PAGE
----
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18 March 2005

Rule of law turned on its ear

I’ve never admitted this on this site before, but I’ve followed the
Terry Schiavo case in Florida sort of closely for the last year or
so.  I’m not an expert on its wranglings, but the last couple of
days have brought all sorts of new wrinkles to the case

Today, all protestations of the Congress, the president, the governor
of Florida, the state legislature, Mrs. Schiavo’s parents, and the
“pro-life” lobby, Judge Greer ordered her feeding tube removed, so that
she may die.

This has been tossed back and forth for years, mostly between Mr.
Schiavo and Mrs. Schiavo’s parents, the Schindlers.  I’m less
interested in who’s right here (although my bias will be obvious) than
in asking some questions about the issues.  First, what seems to
be most in accord with the rule of law?  Second, what does our
best, reasonable evidence tell us?

The rule of law has been entirely overturned in this case.  First,
even though as a husband Mr. Schiavo is his wife’s next-of-kin, his
right to make decisions regarding her health care and her life in the
case that she cannot has been violated time after time.  Various
entities, from his in-laws to legislative bodies, have interfered with
his legal right and obligation as a husband.  And it seems to have
been overturned based upon passions rather than upon a strict reading
of the law (which is something many of those who do not support Mr.
Schiavo in this case generally claim to support).  Second, the
various executive and legislative branches involved in this case
continue to make bills and laws specifically for this case, deciding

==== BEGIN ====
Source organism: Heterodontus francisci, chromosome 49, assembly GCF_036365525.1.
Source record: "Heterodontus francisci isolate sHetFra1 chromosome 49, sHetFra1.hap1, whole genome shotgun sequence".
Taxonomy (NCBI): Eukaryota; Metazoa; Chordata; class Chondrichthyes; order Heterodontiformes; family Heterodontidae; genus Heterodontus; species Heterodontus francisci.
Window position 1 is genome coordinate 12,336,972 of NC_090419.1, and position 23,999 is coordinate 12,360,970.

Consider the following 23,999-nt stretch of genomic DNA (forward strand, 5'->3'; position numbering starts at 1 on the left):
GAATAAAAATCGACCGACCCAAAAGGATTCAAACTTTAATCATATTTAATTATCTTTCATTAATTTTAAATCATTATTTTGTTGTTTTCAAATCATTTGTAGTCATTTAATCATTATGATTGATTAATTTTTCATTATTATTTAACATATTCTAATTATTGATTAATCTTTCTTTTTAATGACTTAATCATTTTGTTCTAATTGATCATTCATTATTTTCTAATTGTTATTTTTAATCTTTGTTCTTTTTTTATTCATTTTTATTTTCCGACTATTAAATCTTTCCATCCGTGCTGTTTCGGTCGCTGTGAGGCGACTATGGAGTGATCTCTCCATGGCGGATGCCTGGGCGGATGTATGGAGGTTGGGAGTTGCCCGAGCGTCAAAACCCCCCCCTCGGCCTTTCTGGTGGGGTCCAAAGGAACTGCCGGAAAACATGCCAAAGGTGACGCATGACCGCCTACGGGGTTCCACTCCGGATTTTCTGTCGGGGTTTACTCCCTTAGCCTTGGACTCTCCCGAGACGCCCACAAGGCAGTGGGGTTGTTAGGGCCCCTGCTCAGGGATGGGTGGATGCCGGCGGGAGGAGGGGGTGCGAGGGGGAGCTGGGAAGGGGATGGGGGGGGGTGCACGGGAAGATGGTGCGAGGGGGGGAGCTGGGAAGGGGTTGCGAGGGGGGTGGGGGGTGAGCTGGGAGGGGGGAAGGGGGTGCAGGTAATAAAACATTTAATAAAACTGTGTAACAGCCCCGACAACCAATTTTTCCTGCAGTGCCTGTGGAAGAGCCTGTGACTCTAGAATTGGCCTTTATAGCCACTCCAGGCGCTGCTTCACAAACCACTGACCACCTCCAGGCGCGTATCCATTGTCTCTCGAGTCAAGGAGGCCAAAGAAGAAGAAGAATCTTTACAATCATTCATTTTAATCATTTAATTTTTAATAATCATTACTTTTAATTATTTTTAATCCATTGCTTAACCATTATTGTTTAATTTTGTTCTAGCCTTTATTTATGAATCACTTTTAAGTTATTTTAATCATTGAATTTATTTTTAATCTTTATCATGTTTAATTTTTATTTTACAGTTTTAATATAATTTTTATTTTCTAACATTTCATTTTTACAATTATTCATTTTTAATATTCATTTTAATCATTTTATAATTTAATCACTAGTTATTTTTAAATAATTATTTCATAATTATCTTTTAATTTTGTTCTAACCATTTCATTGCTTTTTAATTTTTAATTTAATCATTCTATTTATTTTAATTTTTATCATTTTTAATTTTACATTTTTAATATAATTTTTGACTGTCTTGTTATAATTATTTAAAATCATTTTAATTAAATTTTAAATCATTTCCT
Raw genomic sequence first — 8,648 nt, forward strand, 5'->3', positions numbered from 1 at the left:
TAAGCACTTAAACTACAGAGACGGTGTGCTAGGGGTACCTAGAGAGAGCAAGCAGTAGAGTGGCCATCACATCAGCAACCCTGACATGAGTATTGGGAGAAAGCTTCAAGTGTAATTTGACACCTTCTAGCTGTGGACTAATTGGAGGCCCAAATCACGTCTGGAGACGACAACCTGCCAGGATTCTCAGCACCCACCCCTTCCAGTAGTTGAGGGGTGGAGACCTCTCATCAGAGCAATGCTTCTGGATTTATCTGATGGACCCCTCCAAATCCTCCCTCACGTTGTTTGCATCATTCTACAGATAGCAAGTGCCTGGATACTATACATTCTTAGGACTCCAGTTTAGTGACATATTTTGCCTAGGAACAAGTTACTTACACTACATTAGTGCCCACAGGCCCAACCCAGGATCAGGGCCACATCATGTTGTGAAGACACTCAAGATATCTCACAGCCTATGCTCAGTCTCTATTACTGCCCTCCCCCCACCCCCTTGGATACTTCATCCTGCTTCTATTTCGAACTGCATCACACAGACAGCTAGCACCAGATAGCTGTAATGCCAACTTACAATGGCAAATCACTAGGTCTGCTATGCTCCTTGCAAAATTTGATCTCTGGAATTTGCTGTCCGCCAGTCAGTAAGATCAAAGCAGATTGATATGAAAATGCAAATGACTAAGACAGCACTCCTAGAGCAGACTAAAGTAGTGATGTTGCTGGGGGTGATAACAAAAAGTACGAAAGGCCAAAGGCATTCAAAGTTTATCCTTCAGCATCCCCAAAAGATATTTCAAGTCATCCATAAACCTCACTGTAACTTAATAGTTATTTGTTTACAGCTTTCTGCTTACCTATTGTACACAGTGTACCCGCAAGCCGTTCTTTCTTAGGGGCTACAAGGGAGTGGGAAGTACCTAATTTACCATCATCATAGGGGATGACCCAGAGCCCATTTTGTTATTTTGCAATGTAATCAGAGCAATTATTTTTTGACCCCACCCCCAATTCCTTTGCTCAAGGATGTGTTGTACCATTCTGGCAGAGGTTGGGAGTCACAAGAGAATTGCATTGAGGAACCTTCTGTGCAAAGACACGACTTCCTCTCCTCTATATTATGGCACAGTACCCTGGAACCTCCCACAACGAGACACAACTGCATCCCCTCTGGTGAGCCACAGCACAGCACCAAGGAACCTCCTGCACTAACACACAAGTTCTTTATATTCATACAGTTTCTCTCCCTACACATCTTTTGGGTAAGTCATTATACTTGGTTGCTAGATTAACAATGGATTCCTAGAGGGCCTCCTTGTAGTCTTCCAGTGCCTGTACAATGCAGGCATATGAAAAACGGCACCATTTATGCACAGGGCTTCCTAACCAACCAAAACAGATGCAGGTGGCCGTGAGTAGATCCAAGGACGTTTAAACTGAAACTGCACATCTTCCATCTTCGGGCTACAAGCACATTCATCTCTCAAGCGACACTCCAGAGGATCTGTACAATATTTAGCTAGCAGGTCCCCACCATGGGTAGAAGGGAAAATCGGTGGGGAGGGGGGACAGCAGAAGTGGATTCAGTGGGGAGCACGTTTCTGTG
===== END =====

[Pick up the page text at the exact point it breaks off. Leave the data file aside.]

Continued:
the public policy of Florida and the United States based upon the
specific contours and emotional appeals of one case rather than trying
to do their job and figure out general principles to guide all of
us.  What will they do, decide each case of similar and
non-similar features individually?

Furthermore, in making this decision case-by-case, the various
politicians extend the coercive power of the state deeply into our
lives, in a way incongruent with individual freedom and the best
aspirations of our history.  By jumping into this case,
extralegally as they try to bypass the duly established authorities
(courts and judges) established to make such decisions, the politicians
of the legislatures and executives show that they are willing and think
themselves justified in forcing their way into any person’s life,
should they deem it in their interest.  What this means is that
whenever a politician deems it expedient, even if for purely selfish,
electoral-professional reasons, s/he will be able to micro-manage the
details of any situation chosen.  If it scores points with
constituents, political bodies may decide that it’s fine to order any
of us to do anything the popular will demands.

The Schiavo case is rare, in that the statistics that I have run across
before indicate that situations such as this don’t happen often. 
And still we have laws to address such rare situations — we place
decisions about what to do in the hands of the next-of-kin, which
status is determined and elaborated in the law.  Where the law is
ambiguous or unclear, we have courts and judges (and appeals systems)
to help determine what to do in those situations.  But Congress
has usurped the constitutional authority of the courts.

“The Senate and House remain dedicated to saving Terry Schiavo’s
life,” Senator Frist said, adding that March 28 was the date
Congressional leaders would seek to hold a hearing with the Schiavos.
“The purpose of the hearing is to review health care policies and